African Trade Beads

The history of beads dates back to our ancient ancestors. The earliest known beads were made out of readily available, simple materials including bone, ivory, teeth, seeds, stone, wood and a variety of plant and insect resins. The first beads were possibly worn as protection against uncontrollable events and the forces of nature, as well as to show one’s status in the community and to enhance beauty. As bead making increased, and trade routes were established, the use of beads for trade began.

Trade beads are usually associated with West Africa, where they are usually found, but they were originally created in Venice, Bohemia, and Holland. The history of trade beads dates back to the end of the fifteenth century when Portuguese trading ships arrived on the coast of West Africa. In those days, beads were a major component of the currency exchanged for people and products. Over the four centuries that followed, millions of beads were traded to Africa, and by the nineteenth century, European bead makers were producing a wide variety of designs specifically for the African trade, such as millefiori, chevrons, striped melons, feather, and eye beads.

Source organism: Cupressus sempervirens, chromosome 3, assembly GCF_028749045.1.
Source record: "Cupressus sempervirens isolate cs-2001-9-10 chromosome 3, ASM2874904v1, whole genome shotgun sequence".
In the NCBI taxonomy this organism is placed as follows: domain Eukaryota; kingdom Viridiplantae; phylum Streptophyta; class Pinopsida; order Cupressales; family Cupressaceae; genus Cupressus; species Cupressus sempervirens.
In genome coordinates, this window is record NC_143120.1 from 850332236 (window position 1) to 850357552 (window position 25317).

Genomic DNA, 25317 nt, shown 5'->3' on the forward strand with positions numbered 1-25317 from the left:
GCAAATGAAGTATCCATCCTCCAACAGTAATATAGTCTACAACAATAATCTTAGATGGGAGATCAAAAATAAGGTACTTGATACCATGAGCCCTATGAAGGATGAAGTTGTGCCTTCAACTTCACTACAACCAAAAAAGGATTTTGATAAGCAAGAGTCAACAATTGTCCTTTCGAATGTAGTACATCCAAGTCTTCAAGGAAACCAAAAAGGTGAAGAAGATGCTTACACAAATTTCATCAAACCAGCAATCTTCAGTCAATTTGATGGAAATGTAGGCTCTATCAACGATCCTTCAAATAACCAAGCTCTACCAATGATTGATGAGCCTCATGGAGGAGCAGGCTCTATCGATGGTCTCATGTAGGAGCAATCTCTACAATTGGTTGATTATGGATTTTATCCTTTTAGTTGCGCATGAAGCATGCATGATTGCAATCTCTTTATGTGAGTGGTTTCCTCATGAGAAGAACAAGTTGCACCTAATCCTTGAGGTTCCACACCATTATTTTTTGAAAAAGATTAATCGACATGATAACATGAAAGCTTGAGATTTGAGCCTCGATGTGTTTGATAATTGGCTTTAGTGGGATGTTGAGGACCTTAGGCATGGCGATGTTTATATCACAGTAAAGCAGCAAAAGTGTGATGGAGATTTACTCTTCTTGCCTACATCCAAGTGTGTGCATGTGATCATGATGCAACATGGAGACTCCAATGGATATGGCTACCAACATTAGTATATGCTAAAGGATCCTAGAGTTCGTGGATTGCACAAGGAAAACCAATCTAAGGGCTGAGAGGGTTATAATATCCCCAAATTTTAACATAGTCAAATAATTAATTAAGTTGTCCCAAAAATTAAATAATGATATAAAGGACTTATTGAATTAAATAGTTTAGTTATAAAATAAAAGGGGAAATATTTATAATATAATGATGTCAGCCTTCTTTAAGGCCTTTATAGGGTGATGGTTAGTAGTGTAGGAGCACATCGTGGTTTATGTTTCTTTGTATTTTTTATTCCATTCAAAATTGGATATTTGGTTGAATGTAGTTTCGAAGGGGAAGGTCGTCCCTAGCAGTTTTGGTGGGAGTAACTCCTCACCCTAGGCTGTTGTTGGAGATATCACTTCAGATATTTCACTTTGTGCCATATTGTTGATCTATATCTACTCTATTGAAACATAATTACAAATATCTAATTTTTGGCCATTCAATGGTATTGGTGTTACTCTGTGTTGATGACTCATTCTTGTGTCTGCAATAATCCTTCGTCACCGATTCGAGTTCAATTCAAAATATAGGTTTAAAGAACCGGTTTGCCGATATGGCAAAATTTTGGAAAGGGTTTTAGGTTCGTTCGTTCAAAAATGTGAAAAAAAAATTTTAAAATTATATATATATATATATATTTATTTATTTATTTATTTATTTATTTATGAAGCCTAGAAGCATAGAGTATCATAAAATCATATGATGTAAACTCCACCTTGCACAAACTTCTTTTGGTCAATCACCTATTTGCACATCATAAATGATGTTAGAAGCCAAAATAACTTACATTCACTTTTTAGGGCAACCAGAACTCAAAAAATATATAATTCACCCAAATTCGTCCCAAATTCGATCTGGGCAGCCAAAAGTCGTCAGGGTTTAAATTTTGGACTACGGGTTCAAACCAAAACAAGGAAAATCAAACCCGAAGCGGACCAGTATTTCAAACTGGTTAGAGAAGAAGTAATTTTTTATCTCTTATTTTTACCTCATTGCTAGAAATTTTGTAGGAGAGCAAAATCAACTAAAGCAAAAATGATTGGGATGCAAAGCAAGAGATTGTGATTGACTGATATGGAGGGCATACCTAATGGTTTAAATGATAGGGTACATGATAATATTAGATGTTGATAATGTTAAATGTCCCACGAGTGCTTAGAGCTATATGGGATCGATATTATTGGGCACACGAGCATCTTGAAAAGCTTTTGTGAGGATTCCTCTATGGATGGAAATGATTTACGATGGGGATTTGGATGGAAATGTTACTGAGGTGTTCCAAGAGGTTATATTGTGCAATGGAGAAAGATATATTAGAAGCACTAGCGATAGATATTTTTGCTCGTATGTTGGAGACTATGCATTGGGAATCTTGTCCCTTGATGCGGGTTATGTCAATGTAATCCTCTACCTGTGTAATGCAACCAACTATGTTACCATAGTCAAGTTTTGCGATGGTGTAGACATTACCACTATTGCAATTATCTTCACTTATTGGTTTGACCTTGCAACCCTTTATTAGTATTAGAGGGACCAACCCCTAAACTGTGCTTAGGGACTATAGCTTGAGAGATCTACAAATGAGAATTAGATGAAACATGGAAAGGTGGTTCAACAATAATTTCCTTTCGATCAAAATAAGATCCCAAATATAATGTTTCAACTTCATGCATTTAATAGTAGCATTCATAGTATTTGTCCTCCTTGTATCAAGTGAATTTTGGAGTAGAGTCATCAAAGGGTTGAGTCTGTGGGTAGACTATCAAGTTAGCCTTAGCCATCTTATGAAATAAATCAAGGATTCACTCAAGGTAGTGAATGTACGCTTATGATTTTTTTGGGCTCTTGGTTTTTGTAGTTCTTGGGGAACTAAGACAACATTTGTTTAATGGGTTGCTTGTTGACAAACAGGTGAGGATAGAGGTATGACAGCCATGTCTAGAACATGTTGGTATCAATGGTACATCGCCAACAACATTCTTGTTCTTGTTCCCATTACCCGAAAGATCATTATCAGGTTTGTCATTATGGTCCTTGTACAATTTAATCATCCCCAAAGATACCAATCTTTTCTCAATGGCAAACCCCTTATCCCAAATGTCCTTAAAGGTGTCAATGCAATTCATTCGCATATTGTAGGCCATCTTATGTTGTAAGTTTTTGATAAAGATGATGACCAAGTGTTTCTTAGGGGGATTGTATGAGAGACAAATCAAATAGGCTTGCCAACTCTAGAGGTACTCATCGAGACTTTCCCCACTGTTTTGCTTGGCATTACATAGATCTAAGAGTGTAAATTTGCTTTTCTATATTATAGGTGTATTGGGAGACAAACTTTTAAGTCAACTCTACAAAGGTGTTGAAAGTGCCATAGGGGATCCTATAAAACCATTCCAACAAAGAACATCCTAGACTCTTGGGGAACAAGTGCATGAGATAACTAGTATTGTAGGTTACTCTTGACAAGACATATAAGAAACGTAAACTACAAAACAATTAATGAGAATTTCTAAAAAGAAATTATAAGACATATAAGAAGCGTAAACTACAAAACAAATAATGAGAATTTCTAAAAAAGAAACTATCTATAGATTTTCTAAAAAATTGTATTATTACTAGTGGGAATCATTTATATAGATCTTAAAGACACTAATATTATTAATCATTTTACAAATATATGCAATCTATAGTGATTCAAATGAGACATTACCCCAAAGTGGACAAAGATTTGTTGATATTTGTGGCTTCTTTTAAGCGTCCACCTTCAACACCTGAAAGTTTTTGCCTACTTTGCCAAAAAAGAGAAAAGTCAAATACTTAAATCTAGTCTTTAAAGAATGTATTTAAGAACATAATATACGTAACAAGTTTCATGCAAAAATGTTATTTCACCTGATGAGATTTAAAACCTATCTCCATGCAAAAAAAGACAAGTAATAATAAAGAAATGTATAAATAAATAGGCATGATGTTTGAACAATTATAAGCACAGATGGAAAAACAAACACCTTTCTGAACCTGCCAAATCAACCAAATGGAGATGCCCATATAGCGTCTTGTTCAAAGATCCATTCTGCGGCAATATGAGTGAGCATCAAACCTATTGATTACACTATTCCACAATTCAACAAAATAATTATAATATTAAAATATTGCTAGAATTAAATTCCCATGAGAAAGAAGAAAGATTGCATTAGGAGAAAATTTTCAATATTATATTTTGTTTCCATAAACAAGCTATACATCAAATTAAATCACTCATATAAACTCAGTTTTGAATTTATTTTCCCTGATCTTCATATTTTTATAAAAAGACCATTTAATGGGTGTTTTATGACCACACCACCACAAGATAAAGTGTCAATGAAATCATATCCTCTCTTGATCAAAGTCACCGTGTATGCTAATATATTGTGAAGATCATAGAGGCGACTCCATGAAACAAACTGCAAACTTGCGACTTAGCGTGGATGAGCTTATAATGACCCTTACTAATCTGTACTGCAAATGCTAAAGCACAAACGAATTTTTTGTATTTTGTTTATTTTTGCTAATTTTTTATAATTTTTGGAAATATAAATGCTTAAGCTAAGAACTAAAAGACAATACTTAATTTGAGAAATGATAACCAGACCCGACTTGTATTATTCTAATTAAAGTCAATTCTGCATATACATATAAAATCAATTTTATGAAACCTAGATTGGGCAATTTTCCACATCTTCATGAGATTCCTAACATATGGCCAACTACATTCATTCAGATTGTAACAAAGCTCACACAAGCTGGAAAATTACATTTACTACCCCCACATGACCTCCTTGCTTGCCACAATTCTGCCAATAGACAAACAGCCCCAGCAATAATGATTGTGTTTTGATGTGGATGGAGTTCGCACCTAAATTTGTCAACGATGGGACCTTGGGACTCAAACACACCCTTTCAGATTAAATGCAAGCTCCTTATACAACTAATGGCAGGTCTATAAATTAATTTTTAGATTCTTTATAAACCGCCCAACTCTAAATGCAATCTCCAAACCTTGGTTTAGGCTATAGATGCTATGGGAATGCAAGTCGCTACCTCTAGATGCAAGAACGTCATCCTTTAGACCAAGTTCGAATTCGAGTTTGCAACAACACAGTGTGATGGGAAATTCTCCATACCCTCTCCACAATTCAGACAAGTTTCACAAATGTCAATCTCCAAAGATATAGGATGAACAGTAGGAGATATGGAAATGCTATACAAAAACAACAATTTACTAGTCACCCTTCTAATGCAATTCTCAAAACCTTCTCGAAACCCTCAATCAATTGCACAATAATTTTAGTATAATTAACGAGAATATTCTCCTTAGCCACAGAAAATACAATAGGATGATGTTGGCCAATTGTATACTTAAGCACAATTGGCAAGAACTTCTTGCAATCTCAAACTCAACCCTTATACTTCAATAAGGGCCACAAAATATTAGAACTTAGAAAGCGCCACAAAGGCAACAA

Trade beads became more popular in the West when Africa began supplying beads in large numbers and in a diverse array of colours, materials, and shapes, from the late 1960s. Bead lovers from all over the world now eagerly collect trade beads. However, care is needed to verify their authenticity.